The Senate Banking Committee unveiled its proposal for financial reform. It differs from the Administration's proposal on one major point. It deprives the Federal Reserve of its regulatory responsibilities rather than entrusting it to oversee the "too big to fail" financial institutions. The explanation is that many Democrats resent the way the Federal Reserve has not anticipated the systemic risks contained in the financial bubbles that exploded.
Had Senate Banking Committee's Chairman, Chris Dodd's proposal been effective before the crisis, where would we be today? The Federal Reserve would be completely restricted to monetary policy and dissociated from any responsibility for the financial institutions. It might never have lowered interest rates as low as it did. It would therefore not have done what all Central Banks around the world have done: provide the liquidity at a time when banks were no longer prepared to trust each other. By the way, the first massive injection of cash did not come from Washington but from Frankfurt where the European Central Bank injected close to $ 150 billion into the system in one day.
The responsibility to act decisively and efficiently would have been devolved to Government Agencies, and the Administration would have had to go to Congress to obtain the amounts necessary to avoid the dislocation of the world financial markets. By the time Congress would have acted, based on the glorious records of Hank Paulson, John Mc Cain and the Republicans who only approved the TARP after being bribed, most US banking institutions would have been forced to file for bankruptcy and the system would have collapsed, making 1929 look like a kindergarten experience.
The FDIC Chairman, Sheila Bair, who was the first to draw the Administration's attention on the gravity of the situation and remarkably handled an impossible situation, would not have been able to fund the kind of interventions without massive injections of the Treasury, who would need Congress approval.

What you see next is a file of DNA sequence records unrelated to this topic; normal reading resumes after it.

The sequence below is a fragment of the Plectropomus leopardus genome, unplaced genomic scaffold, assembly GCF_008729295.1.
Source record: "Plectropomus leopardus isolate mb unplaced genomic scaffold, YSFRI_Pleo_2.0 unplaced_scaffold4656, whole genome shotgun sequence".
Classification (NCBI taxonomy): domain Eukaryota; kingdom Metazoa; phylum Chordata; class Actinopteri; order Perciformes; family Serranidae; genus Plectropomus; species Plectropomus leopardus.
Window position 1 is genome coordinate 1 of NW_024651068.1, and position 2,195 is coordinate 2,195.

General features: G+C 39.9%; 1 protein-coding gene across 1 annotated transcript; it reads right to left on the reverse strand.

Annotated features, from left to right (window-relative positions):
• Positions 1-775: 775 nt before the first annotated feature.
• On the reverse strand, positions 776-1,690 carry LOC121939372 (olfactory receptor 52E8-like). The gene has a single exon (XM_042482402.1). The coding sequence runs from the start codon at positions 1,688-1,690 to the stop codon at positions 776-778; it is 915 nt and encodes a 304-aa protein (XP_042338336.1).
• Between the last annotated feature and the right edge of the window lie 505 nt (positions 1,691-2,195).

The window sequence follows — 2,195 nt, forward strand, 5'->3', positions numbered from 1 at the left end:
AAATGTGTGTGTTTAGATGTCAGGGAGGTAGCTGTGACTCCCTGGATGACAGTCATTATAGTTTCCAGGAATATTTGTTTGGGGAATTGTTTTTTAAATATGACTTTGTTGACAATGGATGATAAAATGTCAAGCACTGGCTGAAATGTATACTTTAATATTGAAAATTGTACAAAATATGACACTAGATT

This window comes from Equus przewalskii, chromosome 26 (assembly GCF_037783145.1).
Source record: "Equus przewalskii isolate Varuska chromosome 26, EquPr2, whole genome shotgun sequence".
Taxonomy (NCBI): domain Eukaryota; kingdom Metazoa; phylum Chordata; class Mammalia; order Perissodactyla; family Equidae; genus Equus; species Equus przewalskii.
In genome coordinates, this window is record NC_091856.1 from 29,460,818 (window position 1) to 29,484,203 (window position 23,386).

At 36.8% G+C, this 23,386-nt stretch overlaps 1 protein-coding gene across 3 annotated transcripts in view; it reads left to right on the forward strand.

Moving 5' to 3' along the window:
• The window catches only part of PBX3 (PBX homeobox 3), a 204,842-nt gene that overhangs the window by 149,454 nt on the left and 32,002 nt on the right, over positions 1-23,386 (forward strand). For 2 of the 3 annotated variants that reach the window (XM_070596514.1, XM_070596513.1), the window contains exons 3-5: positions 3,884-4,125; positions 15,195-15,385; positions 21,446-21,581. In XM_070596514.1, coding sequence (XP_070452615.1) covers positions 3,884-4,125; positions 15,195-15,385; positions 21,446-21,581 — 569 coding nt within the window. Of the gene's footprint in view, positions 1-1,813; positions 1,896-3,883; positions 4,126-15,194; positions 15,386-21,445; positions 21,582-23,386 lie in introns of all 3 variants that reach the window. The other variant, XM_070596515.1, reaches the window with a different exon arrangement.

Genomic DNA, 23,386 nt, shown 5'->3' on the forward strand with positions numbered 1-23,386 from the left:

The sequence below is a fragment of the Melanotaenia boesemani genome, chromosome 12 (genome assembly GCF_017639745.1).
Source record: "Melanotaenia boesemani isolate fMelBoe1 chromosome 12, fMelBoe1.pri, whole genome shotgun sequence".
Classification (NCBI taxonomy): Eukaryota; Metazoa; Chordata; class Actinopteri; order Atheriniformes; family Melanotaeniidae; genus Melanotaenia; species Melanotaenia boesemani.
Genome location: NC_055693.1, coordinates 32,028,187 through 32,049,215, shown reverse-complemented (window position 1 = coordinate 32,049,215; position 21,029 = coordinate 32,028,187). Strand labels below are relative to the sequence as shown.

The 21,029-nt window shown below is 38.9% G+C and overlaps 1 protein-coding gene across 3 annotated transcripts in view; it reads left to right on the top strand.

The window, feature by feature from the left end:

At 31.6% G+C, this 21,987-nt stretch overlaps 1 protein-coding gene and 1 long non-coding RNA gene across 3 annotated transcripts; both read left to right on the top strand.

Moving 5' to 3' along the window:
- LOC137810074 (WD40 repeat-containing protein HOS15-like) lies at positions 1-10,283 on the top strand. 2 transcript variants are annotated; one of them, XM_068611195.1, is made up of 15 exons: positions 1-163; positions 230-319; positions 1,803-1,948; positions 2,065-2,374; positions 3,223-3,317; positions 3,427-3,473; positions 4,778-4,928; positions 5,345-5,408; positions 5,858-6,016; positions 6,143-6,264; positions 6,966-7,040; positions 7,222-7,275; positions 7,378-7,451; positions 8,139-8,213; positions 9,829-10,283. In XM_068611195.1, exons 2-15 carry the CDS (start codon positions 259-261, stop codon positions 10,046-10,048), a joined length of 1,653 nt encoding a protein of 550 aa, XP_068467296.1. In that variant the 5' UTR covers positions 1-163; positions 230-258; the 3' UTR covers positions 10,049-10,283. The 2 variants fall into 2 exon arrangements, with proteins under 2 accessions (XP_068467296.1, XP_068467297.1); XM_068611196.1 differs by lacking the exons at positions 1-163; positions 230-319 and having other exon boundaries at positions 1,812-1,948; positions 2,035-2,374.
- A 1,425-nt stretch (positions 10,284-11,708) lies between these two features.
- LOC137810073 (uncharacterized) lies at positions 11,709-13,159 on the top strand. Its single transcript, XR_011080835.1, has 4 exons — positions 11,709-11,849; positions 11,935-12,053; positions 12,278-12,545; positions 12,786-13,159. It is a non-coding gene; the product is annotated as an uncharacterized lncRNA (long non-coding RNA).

It is perfectly true that the Federal Reserve's performance was less than stellar before the crisis. Fed Chairman Greenspan did not see it coming, and his successor Bernanke often gave the impression that he was a great economist rather than a market leader. In order to avoid such a bloodbath during the crisis, it tripled its balance sheet, extended the access of its liquidity window to more institutions and more classes of assets. It required courage, determination and competence.
The Senate's anger at those who are responsible for this crisis is perfectly justified, and it can be directed as well at the bankers, their Boards, the Comptroller of the Currency, the SEC, the International Monetary Fund, the Forum for Financial Stability and the Bank for International Settlements.
The Federal Reserve, like every central bank in the world, has always combined monetary policy and regulatory oversight. This role is played by most of its counterparts around the world, although it is mostly confined to bank oversight. There is a rationale for it: accountability. It is important that the institution that will be asked to intervene at times of crisis and has the financial means to do so be held accountable for the oversight of those institutions who present a systemic risk for the US and the global financial markets.
Does that mean that the Fed is the ideal solution? There is no perfect solution to the problem of financial oversight. One thing is clear, however: there is a need for a single institution to act as a catalyst and a coordinator of all regulators and which will dispose of the global information needed to preempt systemic crises. The importance of the SEC as a market regulator and of the FDIC as the guarantor of deposits cannot be underestimated. The FDIC needs increased financial means to continue its current role of "distressed assets manager". But they are Government agencies, and as such report to Congress.
What is also very clear is that if the Federal Reserve System has to be trusted for this oversight, it needs to change its methods and its structure. There is indeed an imbedded conflict between monetary policy and financial oversight. But it is a structural one: the level of interest rates and the open market policy are inevitably intertwined with financial health. Those rates affect the general economy and the fight against inflation needs to recognize its effects on the financial system.
It is not because the Senate might not happy with the management of certain institutions, that the institution is disqualified to fulfill its duties. Again, the Senate is very justified to be angry at this situation but the Dodd bill's exclusion of the Federal Reserve's regulatory oversight is no way forward.